That means the housing bill will have “little or no impact on the number of foreclosures,” according to O. Max Gardner III, a Shelby, N.C. bankruptcy attorney who works with homeowners who are trying to modify their mortgages.
“I just don’t think the bill addresses the core problem,” he said. “You have so many servicers representing so many different interests with each (mortgage pool) to some extent having different guidelines on loan modifications.”
Despite government efforts to prod lenders to speed up the process of reworking bad loans, progress has been slow.
A survey by Moody's Investors Service released Monday found that as of March loan servicers had modified less than 10 percent of the subprime loans with interest rate resets — up from 3.5 percent in December. Some homeowners report that their modified loan came with higher monthly payments, offering little long-term relief.
The survey found that about 40 percent of the loans modified in the first half of 2007 were 90 or more days delinquent as of the end of March.
A weakening economy, along with rising prices for food, energy and other household expenses, has expanded the pool of homeowners at risk of default. Some who might otherwise be able to keep up with their payments are falling behind as job loss or major health expense depletes their savings or retirement funds.
“The crisis is not getting better, the crisis is getting more severe,” said Susan Keating, the president of the National Foundation for Credit Counseling, which works with local agencies helping cash-strapped families. “And the tentacles of the problems are much more far-reaching than any of us would have considered 18 months ago.”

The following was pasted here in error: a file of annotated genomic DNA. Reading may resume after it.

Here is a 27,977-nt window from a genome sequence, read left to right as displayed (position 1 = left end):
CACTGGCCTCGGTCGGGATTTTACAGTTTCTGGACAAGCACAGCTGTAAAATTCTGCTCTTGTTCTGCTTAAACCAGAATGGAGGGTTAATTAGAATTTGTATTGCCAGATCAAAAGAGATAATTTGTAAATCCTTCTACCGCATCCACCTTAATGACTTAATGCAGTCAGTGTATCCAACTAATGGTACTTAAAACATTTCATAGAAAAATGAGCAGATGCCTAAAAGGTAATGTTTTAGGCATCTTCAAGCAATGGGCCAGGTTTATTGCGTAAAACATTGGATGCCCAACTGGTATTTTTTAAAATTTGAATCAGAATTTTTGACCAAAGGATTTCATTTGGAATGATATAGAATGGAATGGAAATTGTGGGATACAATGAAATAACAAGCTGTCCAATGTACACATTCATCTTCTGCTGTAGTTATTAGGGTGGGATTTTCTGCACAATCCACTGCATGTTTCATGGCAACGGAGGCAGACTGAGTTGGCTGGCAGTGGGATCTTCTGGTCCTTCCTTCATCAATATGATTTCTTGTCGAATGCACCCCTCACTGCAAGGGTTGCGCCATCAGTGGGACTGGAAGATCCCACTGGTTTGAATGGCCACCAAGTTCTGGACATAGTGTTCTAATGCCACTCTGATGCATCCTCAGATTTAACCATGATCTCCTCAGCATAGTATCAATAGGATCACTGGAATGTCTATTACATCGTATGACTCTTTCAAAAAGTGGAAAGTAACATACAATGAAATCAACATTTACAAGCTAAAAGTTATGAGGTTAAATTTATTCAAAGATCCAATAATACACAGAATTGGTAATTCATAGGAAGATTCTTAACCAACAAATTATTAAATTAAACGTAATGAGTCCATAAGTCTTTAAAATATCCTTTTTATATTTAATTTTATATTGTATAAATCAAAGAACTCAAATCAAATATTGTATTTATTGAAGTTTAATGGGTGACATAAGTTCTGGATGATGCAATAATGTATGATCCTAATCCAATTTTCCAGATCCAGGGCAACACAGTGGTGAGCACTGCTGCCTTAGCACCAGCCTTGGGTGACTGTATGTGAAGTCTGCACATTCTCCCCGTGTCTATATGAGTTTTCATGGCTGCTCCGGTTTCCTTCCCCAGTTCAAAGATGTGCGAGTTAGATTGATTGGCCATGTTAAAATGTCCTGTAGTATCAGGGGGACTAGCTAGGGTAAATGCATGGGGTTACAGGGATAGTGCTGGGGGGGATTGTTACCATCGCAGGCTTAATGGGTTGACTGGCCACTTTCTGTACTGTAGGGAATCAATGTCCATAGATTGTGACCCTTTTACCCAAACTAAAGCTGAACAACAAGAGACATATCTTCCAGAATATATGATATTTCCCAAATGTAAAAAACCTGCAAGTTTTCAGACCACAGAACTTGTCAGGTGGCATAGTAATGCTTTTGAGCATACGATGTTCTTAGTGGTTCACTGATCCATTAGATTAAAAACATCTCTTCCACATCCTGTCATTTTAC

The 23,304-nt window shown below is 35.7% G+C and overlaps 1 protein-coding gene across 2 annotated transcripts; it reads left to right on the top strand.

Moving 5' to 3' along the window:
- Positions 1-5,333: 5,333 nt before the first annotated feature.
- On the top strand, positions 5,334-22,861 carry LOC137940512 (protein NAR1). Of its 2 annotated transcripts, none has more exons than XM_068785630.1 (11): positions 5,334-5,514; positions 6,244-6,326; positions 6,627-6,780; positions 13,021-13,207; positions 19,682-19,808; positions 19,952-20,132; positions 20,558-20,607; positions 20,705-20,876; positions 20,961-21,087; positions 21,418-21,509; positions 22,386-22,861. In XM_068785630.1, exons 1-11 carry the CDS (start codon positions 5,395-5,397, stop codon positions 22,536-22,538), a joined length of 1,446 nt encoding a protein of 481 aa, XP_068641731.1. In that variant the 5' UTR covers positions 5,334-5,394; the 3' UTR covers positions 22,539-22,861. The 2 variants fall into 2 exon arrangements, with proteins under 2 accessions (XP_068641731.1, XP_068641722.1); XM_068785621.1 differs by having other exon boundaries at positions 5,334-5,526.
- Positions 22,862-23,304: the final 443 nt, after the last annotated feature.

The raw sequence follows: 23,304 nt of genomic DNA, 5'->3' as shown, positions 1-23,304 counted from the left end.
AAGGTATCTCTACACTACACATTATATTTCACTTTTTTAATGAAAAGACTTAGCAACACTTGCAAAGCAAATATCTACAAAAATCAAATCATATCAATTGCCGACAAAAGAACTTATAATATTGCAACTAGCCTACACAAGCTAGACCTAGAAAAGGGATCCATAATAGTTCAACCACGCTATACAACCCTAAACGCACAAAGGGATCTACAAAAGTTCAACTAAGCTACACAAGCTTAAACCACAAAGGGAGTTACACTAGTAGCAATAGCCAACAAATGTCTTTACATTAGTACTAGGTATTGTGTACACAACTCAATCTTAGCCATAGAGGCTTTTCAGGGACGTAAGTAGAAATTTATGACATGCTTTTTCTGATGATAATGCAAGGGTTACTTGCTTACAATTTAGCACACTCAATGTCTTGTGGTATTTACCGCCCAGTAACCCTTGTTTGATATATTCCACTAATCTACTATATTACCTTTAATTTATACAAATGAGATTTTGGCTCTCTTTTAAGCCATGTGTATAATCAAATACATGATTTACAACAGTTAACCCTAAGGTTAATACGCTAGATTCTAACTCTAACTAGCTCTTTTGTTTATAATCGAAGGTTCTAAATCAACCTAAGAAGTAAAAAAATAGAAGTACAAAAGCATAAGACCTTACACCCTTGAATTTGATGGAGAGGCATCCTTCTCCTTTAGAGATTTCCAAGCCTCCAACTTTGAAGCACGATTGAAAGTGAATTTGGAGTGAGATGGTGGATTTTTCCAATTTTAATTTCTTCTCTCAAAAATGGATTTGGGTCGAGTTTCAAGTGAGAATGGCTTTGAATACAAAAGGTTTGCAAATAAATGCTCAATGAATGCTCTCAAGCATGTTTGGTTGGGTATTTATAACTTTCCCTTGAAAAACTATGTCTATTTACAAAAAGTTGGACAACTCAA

While the initial rounds of mortgage defaults and foreclosures were concentrated on the lower end of the economic ladder, the problem is now hitting families with higher incomes. Gardner says he’s seeing a big increase in bankruptcy filings from wealthier clients.
“From predominantly hourly employees all the way up to doctors, lawyers, insurance agents, people that were involved in the banking mortgage and real estate business,” he said. “It’s just been a massive upward movement on the income scale.”
For some homeowners, no amount of government help will head off a foreclosure. That includes many in states with the highest concentrations of mortgage defaults, such as California, Florida, Arizona and Nevada. In those states up to 40 percent of buyers in recent years were buying the homes as investments, according to Wachovia economist Mark Vitner.